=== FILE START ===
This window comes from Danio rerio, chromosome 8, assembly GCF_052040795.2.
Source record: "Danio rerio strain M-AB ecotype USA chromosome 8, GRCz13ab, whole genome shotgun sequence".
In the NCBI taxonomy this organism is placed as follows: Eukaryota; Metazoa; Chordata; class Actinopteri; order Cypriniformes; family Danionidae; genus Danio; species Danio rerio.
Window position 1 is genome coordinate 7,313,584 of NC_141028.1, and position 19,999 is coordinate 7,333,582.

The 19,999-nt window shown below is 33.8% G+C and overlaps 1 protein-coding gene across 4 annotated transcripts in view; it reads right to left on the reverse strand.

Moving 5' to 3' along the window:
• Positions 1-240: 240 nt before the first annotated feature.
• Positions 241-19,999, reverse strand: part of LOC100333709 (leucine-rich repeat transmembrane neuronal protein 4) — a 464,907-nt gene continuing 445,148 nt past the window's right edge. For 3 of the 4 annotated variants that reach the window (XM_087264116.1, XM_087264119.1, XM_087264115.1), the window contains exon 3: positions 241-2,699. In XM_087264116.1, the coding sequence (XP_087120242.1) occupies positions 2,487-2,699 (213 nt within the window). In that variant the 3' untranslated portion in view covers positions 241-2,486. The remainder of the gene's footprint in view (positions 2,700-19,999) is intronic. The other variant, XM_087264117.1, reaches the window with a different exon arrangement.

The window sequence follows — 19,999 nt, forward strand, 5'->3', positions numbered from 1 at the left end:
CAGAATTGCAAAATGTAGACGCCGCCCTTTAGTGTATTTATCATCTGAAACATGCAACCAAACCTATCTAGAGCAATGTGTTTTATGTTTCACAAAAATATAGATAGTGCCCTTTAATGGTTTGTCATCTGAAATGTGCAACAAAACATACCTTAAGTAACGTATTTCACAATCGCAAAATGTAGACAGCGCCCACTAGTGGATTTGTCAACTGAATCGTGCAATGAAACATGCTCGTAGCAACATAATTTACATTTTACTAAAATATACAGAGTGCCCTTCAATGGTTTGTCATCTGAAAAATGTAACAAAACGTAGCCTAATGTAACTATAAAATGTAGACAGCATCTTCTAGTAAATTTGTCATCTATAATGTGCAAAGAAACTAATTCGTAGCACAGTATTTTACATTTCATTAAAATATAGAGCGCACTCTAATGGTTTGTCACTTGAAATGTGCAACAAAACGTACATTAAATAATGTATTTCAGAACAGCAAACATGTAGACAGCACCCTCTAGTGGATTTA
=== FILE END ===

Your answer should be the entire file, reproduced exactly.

This window comes from Danio rerio, chromosome 8, assembly GCF_052040795.2.
Source record: "Danio rerio strain M-AB ecotype USA chromosome 8, GRCz13ab, whole genome shotgun sequence".
In the NCBI taxonomy this organism is placed as follows: Eukaryota; Metazoa; Chordata; class Actinopteri; order Cypriniformes; family Danionidae; genus Danio; species Danio rerio.
Window position 1 is genome coordinate 7,313,584 of NC_141028.1, and position 19,999 is coordinate 7,333,582.

The 19,999-nt window shown below is 33.8% G+C and overlaps 1 protein-coding gene across 4 annotated transcripts in view; it reads right to left on the reverse strand.

Moving 5' to 3' along the window:
• Positions 1-240: 240 nt before the first annotated feature.
• Positions 241-19,999, reverse strand: part of LOC100333709 (leucine-rich repeat transmembrane neuronal protein 4) — a 464,907-nt gene continuing 445,148 nt past the window's right edge. For 3 of the 4 annotated variants that reach the window (XM_087264116.1, XM_087264119.1, XM_087264115.1), the window contains exon 3: positions 241-2,699. In XM_087264116.1, the coding sequence (XP_087120242.1) occupies positions 2,487-2,699 (213 nt within the window). In that variant the 3' untranslated portion in view covers positions 241-2,486. The remainder of the gene's footprint in view (positions 2,700-19,999) is intronic. The other variant, XM_087264117.1, reaches the window with a different exon arrangement.

The window sequence follows — 19,999 nt, forward strand, 5'->3', positions numbered from 1 at the left end:
CAGAATTGCAAAATGTAGACGCCGCCCTTTAGTGTATTTATCATCTGAAACATGCAACCAAACCTATCTAGAGCAATGTGTTTTATGTTTCACAAAAATATAGATAGTGCCCTTTAATGGTTTGTCATCTGAAATGTGCAACAAAACATACCTTAAGTAACGTATTTCACAATCGCAAAATGTAGACAGCGCCCACTAGTGGATTTGTCAACTGAATCGTGCAATGAAACATGCTCGTAGCAACATAATTTACATTTTACTAAAATATACAGAGTGCCCTTCAATGGTTTGTCATCTGAAAAATGTAACAAAACGTAGCCTAATGTAACTATAAAATGTAGACAGCATCTTCTAGTAAATTTGTCATCTATAATGTGCAAAGAAACTAATTCGTAGCACAGTATTTTACATTTCATTAAAATATAGAGCGCACTCTAATGGTTTGTCACTTGAAATGTGCAACAAAACGTACATTAAATAATGTATTTCAGAACAGCAAACATGTAGACAGCACCCTCTAGTGGATTTA